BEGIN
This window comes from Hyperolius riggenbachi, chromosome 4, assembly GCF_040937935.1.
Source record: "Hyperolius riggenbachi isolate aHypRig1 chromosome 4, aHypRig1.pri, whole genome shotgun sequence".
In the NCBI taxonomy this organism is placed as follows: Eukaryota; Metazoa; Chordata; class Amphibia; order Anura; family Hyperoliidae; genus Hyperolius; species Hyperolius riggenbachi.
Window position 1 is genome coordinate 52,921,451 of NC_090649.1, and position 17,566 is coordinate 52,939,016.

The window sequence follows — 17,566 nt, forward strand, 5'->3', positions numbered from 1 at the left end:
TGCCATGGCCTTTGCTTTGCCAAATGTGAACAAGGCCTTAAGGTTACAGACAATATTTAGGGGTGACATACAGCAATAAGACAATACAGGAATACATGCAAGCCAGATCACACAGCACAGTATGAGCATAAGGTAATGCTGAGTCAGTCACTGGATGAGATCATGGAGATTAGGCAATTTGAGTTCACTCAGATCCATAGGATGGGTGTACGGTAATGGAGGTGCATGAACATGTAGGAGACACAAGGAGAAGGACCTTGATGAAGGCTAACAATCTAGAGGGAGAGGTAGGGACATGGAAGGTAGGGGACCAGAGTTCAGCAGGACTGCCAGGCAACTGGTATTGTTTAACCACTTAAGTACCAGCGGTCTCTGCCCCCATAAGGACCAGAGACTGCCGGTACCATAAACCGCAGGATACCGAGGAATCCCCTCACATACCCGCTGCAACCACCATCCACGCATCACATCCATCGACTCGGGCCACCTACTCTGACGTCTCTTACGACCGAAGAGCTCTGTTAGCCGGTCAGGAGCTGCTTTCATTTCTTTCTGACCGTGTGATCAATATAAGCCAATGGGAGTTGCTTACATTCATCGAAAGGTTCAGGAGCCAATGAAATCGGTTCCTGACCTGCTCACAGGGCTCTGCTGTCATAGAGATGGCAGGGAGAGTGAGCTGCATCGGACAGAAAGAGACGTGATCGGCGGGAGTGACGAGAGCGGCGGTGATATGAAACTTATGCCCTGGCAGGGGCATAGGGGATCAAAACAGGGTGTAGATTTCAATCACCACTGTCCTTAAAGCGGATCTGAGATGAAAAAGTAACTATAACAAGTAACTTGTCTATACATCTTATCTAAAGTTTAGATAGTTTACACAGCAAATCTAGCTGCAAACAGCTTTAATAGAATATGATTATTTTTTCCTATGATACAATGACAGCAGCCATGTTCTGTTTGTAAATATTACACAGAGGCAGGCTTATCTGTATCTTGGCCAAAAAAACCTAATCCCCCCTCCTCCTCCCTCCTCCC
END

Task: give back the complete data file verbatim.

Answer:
This window comes from Hyperolius riggenbachi, chromosome 4, assembly GCF_040937935.1.
Source record: "Hyperolius riggenbachi isolate aHypRig1 chromosome 4, aHypRig1.pri, whole genome shotgun sequence".
In the NCBI taxonomy this organism is placed as follows: Eukaryota; Metazoa; Chordata; class Amphibia; order Anura; family Hyperoliidae; genus Hyperolius; species Hyperolius riggenbachi.
Window position 1 is genome coordinate 52,921,451 of NC_090649.1, and position 17,566 is coordinate 52,939,016.

The window sequence follows — 17,566 nt, forward strand, 5'->3', positions numbered from 1 at the left end:
TGCCATGGCCTTTGCTTTGCCAAATGTGAACAAGGCCTTAAGGTTACAGACAATATTTAGGGGTGACATACAGCAATAAGACAATACAGGAATACATGCAAGCCAGATCACACAGCACAGTATGAGCATAAGGTAATGCTGAGTCAGTCACTGGATGAGATCATGGAGATTAGGCAATTTGAGTTCACTCAGATCCATAGGATGGGTGTACGGTAATGGAGGTGCATGAACATGTAGGAGACACAAGGAGAAGGACCTTGATGAAGGCTAACAATCTAGAGGGAGAGGTAGGGACATGGAAGGTAGGGGACCAGAGTTCAGCAGGACTGCCAGGCAACTGGTATTGTTTAACCACTTAAGTACCAGCGGTCTCTGCCCCCATAAGGACCAGAGACTGCCGGTACCATAAACCGCAGGATACCGAGGAATCCCCTCACATACCCGCTGCAACCACCATCCACGCATCACATCCATCGACTCGGGCCACCTACTCTGACGTCTCTTACGACCGAAGAGCTCTGTTAGCCGGTCAGGAGCTGCTTTCATTTCTTTCTGACCGTGTGATCAATATAAGCCAATGGGAGTTGCTTACATTCATCGAAAGGTTCAGGAGCCAATGAAATCGGTTCCTGACCTGCTCACAGGGCTCTGCTGTCATAGAGATGGCAGGGAGAGTGAGCTGCATCGGACAGAAAGAGACGTGATCGGCGGGAGTGACGAGAGCGGCGGTGATATGAAACTTATGCCCTGGCAGGGGCATAGGGGATCAAAACAGGGTGTAGATTTCAATCACCACTGTCCTTAAAGCGGATCTGAGATGAAAAAGTAACTATAACAAGTAACTTGTCTATACATCTTATCTAAAGTTTAGATAGTTTACACAGCAAATCTAGCTGCAAACAGCTTTAATAGAATATGATTATTTTTTCCTATGATACAATGACAGCAGCCATGTTCTGTTTGTAAATATTACACAGAGGCAGGCTTATCTGTATCTTGGCCAAAAAAACCTAATCCCCCCTCCTCCTCCCTCCTCCC